Keen News Service
EMPLOYMENT RELIGIOUS DISCRIMINATION: The U.S. Supreme Court this morning will hear oral arguments in two cases asking whether, under a religious exemption in the Affordable Care Act, employers can deny certain medical coverage by citing the religious objections of the companies’ owners. The companies bringing the challenges in Sebelius v. Hobby Lobby Stores and Conestoga Wood v. HHS are not religious institutions. One is an arts and crafts store, the other is a furniture maker. Complicating matters, the owners of the Hobby Lobby stores also operate a Christian bookstore. Both sets of owners claim to have religious beliefs against the use of contraception. Neither case involves any LGBT-specific health coverage, but the decisions in both may affect whether employers will be able to cite religious beliefs to deny such services as alternative insemination and gender reassignment.
RELIGIOUS TRANSFORMATION: A multi-denominational Christian ministry, World Vision, announced Monday that, after several years of deliberation, its board of directors has voted to “adjust” the organization’s Employee Standards of Conduct policy “to allow a Christian in a legal same-sex marriage to be employed at World Vision.” In an undated, unsigned two-page memo to employees, World Vision’s U.S. President Richard Stearns says, “I want to be clear that we have not endorsed same-sex marriage” and that the organization is not “sliding down some slippery slope of compromise.” “Each of us has his or her own views on a wide range of potentially divisive issues, and the board and I are not asking anyone to change their personal views. We are asking, rather, that you not let your differences on this issue or others distract us from our work.” The Religious News Service notes that World Vision U.S. is headquartered in Washington State, where voters voted for marriage equality in November 2012. World Vision identifies itself as a Christian humanitarian organization working to help children and families on issues of injustice and poverty.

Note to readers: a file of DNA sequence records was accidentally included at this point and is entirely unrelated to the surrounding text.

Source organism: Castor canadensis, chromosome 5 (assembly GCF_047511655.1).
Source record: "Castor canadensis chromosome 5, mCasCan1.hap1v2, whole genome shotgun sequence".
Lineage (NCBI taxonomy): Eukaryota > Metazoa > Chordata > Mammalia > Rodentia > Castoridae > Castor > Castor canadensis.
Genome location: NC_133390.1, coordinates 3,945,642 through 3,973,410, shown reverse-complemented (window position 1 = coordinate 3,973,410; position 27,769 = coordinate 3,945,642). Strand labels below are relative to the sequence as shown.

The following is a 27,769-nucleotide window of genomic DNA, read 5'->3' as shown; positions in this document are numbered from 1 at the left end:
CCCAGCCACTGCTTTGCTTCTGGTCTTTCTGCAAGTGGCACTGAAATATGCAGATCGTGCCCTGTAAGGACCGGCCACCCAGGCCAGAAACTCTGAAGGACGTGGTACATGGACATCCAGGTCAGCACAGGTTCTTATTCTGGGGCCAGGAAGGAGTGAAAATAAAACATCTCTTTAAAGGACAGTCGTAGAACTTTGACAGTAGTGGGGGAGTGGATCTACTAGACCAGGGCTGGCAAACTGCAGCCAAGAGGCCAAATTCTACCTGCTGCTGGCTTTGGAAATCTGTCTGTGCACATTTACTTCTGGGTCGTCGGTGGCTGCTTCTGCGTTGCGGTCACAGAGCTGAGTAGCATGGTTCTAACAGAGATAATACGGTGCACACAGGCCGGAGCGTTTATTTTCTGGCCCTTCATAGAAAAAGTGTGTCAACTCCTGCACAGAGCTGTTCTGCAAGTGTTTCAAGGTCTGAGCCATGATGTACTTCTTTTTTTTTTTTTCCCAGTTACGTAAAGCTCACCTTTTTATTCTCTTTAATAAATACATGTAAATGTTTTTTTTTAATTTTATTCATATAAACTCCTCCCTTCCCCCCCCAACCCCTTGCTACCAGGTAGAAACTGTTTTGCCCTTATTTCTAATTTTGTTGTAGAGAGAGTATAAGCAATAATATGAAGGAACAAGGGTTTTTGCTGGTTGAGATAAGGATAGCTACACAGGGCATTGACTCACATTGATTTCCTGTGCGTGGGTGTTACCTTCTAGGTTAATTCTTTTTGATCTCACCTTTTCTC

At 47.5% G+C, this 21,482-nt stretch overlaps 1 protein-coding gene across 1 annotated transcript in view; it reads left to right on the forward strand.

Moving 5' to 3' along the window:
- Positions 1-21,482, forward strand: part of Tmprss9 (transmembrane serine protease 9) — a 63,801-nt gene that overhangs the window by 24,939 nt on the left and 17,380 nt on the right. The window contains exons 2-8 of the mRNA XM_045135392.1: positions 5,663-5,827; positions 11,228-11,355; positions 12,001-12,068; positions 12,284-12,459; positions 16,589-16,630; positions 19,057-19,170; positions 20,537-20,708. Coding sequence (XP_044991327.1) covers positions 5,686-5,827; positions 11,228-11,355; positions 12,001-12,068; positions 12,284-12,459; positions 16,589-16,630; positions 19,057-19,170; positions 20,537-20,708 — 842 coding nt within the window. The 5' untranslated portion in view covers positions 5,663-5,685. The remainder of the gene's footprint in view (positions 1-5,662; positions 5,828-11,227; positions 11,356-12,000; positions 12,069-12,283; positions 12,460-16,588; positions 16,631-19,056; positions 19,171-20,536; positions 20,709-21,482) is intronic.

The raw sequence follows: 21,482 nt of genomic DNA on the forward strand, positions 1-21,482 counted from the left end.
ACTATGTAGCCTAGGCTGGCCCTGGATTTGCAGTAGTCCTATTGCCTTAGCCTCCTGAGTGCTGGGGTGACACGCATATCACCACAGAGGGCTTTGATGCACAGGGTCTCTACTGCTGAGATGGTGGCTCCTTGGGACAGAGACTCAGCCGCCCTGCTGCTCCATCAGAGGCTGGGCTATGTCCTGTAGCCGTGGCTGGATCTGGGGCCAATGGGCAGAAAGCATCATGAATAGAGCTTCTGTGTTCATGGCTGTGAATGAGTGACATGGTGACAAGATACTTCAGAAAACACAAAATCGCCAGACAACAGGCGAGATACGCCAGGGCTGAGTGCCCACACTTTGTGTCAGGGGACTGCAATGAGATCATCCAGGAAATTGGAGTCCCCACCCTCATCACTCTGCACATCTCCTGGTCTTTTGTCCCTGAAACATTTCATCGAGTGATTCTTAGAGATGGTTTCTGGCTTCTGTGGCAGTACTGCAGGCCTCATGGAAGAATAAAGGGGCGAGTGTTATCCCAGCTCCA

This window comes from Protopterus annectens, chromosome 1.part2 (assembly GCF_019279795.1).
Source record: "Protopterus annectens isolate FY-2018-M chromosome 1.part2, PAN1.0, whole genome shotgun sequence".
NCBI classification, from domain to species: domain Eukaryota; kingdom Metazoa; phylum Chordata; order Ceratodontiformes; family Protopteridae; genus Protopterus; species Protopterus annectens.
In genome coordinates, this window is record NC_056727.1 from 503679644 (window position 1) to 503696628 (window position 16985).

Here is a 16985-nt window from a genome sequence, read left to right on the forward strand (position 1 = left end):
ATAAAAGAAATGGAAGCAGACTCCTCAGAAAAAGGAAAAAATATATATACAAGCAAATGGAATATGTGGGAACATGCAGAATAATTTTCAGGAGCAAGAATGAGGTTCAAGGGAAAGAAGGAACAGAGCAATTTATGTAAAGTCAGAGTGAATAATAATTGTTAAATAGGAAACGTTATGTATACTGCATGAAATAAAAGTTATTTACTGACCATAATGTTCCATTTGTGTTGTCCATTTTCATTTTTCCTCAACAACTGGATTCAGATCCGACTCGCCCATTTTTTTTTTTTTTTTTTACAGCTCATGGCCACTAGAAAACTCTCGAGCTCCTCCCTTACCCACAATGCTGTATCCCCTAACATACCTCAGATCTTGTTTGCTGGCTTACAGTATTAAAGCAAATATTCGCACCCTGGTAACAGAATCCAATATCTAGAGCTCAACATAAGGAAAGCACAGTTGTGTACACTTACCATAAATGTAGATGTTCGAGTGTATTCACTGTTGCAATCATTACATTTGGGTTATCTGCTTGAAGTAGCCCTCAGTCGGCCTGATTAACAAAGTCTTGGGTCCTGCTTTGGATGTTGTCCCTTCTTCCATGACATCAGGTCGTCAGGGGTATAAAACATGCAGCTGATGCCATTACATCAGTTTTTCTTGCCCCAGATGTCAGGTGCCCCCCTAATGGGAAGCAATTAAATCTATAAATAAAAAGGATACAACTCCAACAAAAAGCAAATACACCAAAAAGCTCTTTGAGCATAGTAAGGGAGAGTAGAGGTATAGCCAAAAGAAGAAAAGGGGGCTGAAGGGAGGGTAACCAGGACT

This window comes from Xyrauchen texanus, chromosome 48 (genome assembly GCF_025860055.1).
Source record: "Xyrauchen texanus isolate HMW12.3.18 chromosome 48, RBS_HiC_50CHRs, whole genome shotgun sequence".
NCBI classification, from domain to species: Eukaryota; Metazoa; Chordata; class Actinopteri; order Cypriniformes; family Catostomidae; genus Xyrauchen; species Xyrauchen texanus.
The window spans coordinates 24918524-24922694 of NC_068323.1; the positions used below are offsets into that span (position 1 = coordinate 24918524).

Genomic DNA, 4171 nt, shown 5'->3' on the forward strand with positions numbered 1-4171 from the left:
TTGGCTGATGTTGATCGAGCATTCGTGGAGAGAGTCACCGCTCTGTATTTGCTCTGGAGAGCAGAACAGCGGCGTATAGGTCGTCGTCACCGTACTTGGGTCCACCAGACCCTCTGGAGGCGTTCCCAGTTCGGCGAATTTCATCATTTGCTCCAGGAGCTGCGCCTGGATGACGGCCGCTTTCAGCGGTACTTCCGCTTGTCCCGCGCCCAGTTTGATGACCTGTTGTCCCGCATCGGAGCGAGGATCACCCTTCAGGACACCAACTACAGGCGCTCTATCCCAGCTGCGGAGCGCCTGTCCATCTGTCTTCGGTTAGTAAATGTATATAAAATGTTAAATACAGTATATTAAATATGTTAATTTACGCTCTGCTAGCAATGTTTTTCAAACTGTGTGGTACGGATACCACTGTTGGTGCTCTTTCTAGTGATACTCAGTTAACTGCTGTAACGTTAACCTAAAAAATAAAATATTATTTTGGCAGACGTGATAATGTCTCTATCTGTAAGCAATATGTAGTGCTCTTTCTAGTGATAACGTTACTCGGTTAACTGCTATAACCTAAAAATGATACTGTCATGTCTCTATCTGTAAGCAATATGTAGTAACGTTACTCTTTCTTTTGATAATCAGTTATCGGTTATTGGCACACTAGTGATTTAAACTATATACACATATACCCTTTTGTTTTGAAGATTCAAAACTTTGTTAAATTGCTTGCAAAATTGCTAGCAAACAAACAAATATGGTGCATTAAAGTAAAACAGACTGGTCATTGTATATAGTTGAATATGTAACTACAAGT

JUGGLING AID TO UGANDA: A White House blog yesterday announced the U.S. was both sending aid to Uganda and “shifting” it away in response to the African nation’s enactment of the Anti-Homosexuality Act. The blog post came one day after the Washington Post reported that the U.S. would send additional military equipment and personnel to Uganda to help in the capture of a warload and his supporters who have brutally attacked many central African villages. The White House blog post characterized the move as simply basing the equipment in Uganda for deployment throughout central Africa. Acknowledging that “many” would have “concerns” about the delivery of aid to Uganda in light of the anti-gay laws, the post said the U.S. would take “immediate steps while we continue to consider the implications” of the anti-gay law. The steps include suspending or canceling “Certain near-term invitational travel for Ugandan military and police” and shifting $6 million of $8 million in funding for an Inter-Religious Council of Uganda HIV program to “other partners.”
NOMINEE NOTES GOP LINKS: President Obama’s new African American openly gay male nominee for the U.S. District Court in Miami notes on his requisite questionnaire to the Senate Judiciary Committee was appointed to his state court positions by two of Florida’s Republican governors. In responding to his questionnaire to the Committee, Judge Darrin Gayles noted he was appointed to a Florida county circuit bench by then Governor Jeb Bush, and to a state circuit court seat by then Republican Governor Charlie Crist.